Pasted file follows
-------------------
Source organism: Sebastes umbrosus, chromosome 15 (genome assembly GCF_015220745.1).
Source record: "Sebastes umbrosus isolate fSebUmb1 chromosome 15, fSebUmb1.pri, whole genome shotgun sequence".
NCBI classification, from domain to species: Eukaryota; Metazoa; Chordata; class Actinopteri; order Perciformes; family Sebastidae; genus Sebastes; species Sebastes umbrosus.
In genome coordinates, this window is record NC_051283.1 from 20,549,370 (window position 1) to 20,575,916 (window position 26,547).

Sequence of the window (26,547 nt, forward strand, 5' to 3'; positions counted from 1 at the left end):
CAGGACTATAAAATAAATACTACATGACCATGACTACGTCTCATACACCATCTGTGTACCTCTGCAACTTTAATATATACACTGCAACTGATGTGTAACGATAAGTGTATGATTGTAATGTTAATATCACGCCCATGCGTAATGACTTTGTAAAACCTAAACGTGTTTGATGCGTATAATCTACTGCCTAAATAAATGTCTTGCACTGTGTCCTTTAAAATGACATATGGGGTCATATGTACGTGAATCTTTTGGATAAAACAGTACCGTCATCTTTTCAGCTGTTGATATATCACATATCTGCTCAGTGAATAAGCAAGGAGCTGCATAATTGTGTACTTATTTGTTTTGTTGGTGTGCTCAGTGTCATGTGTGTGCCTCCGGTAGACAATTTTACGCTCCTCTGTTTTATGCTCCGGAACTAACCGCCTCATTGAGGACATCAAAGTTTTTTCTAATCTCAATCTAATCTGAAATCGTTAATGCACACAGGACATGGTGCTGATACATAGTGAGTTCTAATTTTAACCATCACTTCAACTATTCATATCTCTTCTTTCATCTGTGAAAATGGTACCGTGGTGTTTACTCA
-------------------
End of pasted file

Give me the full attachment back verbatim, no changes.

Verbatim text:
Source organism: Sebastes umbrosus, chromosome 15 (genome assembly GCF_015220745.1).
Source record: "Sebastes umbrosus isolate fSebUmb1 chromosome 15, fSebUmb1.pri, whole genome shotgun sequence".
NCBI classification, from domain to species: Eukaryota; Metazoa; Chordata; class Actinopteri; order Perciformes; family Sebastidae; genus Sebastes; species Sebastes umbrosus.
In genome coordinates, this window is record NC_051283.1 from 20,549,370 (window position 1) to 20,575,916 (window position 26,547).

Sequence of the window (26,547 nt, forward strand, 5' to 3'; positions counted from 1 at the left end):
CAGGACTATAAAATAAATACTACATGACCATGACTACGTCTCATACACCATCTGTGTACCTCTGCAACTTTAATATATACACTGCAACTGATGTGTAACGATAAGTGTATGATTGTAATGTTAATATCACGCCCATGCGTAATGACTTTGTAAAACCTAAACGTGTTTGATGCGTATAATCTACTGCCTAAATAAATGTCTTGCACTGTGTCCTTTAAAATGACATATGGGGTCATATGTACGTGAATCTTTTGGATAAAACAGTACCGTCATCTTTTCAGCTGTTGATATATCACATATCTGCTCAGTGAATAAGCAAGGAGCTGCATAATTGTGTACTTATTTGTTTTGTTGGTGTGCTCAGTGTCATGTGTGTGCCTCCGGTAGACAATTTTACGCTCCTCTGTTTTATGCTCCGGAACTAACCGCCTCATTGAGGACATCAAAGTTTTTTCTAATCTCAATCTAATCTGAAATCGTTAATGCACACAGGACATGGTGCTGATACATAGTGAGTTCTAATTTTAACCATCACTTCAACTATTCATATCTCTTCTTTCATCTGTGAAAATGGTACCGTGGTGTTTACTCA